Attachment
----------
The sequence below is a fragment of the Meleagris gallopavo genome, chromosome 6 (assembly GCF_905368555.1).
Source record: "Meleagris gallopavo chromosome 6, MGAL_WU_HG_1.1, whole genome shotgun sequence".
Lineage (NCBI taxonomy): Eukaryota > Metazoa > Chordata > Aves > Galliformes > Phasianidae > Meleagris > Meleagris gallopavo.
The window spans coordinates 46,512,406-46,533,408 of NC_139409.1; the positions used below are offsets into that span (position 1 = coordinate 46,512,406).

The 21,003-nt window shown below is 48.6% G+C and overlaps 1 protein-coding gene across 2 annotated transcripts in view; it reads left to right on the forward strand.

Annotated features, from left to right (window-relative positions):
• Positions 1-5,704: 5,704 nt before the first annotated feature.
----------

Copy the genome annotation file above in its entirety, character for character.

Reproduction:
The sequence below is a fragment of the Meleagris gallopavo genome, chromosome 6 (assembly GCF_905368555.1).
Source record: "Meleagris gallopavo chromosome 6, MGAL_WU_HG_1.1, whole genome shotgun sequence".
Lineage (NCBI taxonomy): Eukaryota > Metazoa > Chordata > Aves > Galliformes > Phasianidae > Meleagris > Meleagris gallopavo.
The window spans coordinates 46,512,406-46,533,408 of NC_139409.1; the positions used below are offsets into that span (position 1 = coordinate 46,512,406).

The 21,003-nt window shown below is 48.6% G+C and overlaps 1 protein-coding gene across 2 annotated transcripts in view; it reads left to right on the forward strand.

Annotated features, from left to right (window-relative positions):
• Positions 1-5,704: 5,704 nt before the first annotated feature.